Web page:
Beth F. COBERT, Acting Director, Office of Personnel Management, Petitioner v. Mary A. MILLER, Merit Systems Protection Board, Respondents.
This appeal arises out of the action of the Department of the Interior, National Park Service (“agency”), that removed Mary A. Miller from her position as Park Superintendent of the Sitka National Historical Park (“SNHP” or “Park”) in Sitka, Alaska. Ms. Miller was removed from her position after she refused a management-directed reassignment to a different position at the same grade and pay in Anchorage, Alaska. Ms. Miller appealed her removal to the Merit Systems Protection Board (“MSPB” or “Board”). Following a hearing, the administrative judge (“AJ”) to whom the appeal was assigned issued an initial decision sustaining the removal action. Miller v. Dep't of the Interior, No. SF–0752–11–0766–I–1, 2012 WL 359828 (M.S.P.B. Jan. 6, 2012) (“Initial Decision ”). On May 13, 2013, however, the Board issued a decision in which it vacated the Initial Decision, reversed Ms. Miller's removal, and ordered the agency to reinstate Ms. Miller to her position as Park Superintendent. 119 M.S.P.R. 438 (2013) (“Miller I ”). Subsequently, in a reconsideration decision dated December 6, 2013, the Board affirmed, as modified, its May 13 decision. 120 M.S.P.R. 426 (2013) (“Miller II ”).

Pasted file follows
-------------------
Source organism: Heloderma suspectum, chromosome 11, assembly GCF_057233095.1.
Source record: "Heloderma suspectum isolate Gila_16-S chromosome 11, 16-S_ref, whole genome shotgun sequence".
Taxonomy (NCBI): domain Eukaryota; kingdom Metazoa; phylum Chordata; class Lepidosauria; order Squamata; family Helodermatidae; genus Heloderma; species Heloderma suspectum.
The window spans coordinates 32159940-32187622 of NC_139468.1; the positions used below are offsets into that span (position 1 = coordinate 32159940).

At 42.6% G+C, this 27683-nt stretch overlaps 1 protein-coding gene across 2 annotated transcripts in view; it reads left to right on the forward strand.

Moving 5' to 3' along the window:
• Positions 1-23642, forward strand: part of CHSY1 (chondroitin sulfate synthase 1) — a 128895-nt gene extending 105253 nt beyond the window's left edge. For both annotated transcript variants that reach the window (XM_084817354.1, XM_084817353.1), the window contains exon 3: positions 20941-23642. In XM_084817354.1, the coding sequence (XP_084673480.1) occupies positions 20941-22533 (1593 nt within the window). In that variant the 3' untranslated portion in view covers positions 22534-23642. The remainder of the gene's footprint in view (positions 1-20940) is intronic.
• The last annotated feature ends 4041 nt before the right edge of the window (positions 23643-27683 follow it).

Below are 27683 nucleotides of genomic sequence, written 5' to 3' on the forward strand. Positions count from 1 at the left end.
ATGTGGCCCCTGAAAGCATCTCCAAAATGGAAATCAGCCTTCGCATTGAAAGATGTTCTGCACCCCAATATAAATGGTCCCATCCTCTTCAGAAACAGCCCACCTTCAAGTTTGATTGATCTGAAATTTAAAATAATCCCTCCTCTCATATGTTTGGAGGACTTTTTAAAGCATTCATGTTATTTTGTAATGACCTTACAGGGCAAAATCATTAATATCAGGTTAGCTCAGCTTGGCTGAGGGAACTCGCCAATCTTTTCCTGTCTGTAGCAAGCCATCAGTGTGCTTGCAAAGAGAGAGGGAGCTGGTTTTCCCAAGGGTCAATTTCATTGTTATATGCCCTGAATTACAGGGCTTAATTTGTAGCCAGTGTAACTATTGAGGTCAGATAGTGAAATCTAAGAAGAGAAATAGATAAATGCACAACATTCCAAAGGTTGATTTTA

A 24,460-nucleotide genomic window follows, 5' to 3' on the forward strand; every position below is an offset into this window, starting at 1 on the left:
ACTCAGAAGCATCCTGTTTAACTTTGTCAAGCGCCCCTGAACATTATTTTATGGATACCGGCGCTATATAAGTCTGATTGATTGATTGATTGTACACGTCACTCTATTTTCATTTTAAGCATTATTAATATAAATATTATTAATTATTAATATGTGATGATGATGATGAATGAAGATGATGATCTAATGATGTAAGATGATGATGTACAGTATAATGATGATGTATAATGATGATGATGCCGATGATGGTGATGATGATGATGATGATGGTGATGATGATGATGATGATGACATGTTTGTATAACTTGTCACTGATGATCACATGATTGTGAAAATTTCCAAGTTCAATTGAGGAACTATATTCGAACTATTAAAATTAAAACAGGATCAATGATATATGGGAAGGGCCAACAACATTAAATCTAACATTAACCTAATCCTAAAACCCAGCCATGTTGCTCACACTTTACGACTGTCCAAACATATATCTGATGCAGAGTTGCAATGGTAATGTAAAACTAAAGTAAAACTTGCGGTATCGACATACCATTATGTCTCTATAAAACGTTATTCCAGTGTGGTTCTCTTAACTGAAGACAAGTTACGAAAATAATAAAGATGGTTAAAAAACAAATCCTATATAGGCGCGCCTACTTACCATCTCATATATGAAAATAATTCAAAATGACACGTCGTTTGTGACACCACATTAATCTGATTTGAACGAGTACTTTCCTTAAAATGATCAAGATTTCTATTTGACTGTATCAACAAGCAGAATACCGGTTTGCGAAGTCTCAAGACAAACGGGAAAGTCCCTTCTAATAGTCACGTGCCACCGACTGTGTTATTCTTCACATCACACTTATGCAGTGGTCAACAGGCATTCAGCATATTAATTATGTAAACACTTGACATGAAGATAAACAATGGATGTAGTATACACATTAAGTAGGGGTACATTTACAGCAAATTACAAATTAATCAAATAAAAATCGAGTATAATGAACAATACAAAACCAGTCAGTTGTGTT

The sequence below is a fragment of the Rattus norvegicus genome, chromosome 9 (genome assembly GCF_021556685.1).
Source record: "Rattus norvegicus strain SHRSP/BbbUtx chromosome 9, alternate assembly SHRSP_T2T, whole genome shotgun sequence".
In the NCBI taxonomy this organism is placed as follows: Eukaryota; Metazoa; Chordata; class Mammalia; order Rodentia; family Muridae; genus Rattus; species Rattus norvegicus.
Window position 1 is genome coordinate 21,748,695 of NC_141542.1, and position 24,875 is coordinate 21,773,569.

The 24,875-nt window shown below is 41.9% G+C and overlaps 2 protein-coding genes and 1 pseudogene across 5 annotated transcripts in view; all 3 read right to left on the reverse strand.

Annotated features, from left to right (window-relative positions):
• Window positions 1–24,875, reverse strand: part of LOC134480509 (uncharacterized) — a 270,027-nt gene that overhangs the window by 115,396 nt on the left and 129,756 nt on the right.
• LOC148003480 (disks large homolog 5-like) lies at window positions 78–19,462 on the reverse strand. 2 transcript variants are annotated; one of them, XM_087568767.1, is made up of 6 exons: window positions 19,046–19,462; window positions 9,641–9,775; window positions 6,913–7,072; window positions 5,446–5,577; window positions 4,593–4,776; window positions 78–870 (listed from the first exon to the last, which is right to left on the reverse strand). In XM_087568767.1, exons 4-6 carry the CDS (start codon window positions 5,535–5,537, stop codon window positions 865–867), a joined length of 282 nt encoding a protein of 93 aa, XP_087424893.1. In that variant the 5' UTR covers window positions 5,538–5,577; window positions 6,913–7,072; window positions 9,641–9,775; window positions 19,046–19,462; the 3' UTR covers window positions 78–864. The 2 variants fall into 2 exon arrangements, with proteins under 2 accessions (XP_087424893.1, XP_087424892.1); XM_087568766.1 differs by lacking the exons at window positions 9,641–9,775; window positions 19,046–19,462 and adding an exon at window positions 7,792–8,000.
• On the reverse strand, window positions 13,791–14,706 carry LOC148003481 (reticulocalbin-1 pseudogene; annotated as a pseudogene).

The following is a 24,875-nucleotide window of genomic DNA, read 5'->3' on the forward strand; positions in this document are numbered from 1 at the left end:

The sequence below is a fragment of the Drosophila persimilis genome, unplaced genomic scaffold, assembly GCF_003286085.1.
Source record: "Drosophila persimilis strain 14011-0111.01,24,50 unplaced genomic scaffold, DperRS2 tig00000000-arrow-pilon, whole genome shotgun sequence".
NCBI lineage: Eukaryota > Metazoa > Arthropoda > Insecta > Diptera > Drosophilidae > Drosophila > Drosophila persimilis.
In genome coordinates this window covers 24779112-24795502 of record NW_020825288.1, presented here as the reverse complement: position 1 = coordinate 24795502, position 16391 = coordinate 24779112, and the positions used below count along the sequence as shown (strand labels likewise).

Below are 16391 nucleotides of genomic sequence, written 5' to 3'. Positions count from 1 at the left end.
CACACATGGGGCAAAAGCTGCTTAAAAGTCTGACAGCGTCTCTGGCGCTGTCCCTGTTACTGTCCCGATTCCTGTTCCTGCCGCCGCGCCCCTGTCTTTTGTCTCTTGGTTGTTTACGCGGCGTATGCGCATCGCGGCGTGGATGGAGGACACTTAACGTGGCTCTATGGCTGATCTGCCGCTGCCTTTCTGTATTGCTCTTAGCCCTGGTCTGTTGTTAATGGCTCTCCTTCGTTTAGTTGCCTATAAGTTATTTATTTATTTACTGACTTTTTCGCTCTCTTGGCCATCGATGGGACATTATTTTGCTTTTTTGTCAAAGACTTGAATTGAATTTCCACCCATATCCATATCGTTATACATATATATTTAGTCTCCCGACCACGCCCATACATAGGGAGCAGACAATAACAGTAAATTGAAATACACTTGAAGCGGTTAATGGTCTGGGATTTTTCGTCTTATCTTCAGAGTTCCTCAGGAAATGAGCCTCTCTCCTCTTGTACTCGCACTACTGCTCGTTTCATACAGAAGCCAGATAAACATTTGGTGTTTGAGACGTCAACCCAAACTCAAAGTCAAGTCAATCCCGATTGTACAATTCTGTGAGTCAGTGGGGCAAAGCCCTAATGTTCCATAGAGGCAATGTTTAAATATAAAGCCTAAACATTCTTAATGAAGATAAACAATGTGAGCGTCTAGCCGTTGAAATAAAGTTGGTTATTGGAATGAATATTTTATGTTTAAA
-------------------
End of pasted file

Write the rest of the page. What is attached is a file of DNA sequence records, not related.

Pursuant to 5 U.S.C. § 7703(d), the Director of the Office of Personnel Management (“OPM”) petitioned for review of the Board's decision.1 In an order dated April 23, 2014, we granted the petition. Archuleta v. Miller, 562 F. App'x 978 (Fed.Cir.2014) (unpublished). We now reverse the Board's decision. The case is remanded to the Board, which is instructed to instate the Initial Decision as the final decision of the Board.
Ms. Miller began her career with the agency in March of 2008. At that time, she was appointed Park Superintendent, GS–13, for SNHP. Initial Decision at 2. As Park Superintendent, Ms. Miller oversaw all operations at the Park, including supervising employees and managing a $2.5 million budget. Joint Appendix (“J.A.”) 84.
On April 27, 2010, Ms. Miller met with Victor Knox, the agency's Deputy Regional Director and her immediate supervisor. At the meeting, they discussed the newly-created GS–13 position of Alaska Native Affairs Liaison in Anchorage, Alaska.2 After explaining the significance of the position and stating that “she was the right person for the job,” Mr. Knox offered Ms. Miller the liaison position as a voluntary reassignment. Id. 207 at 27:21–29:18. During a second meeting later that day, Ms. Miller responded to Mr. Knox's offer. She stated that, for family, health, and financial reasons, she could not accept the reassignment. Id. 267 at 266:2–267:19. Mr. Knox then presented Ms. Miller with a memorandum ordering her reassignment to the liaison position. Id. 267 at 268:20–269:3. In his memorandum, Mr. Knox set forth the reasons why he believed Ms. Miller to be “qualified and uniquely positioned” for the liaison role, and he gave her ten calendar days to consider the reassignment. Id. 94–95. Mr. Knox informed Ms. Miller that “removal procedures” would be taken if the management-directed reassignment was not accepted. Id. 95.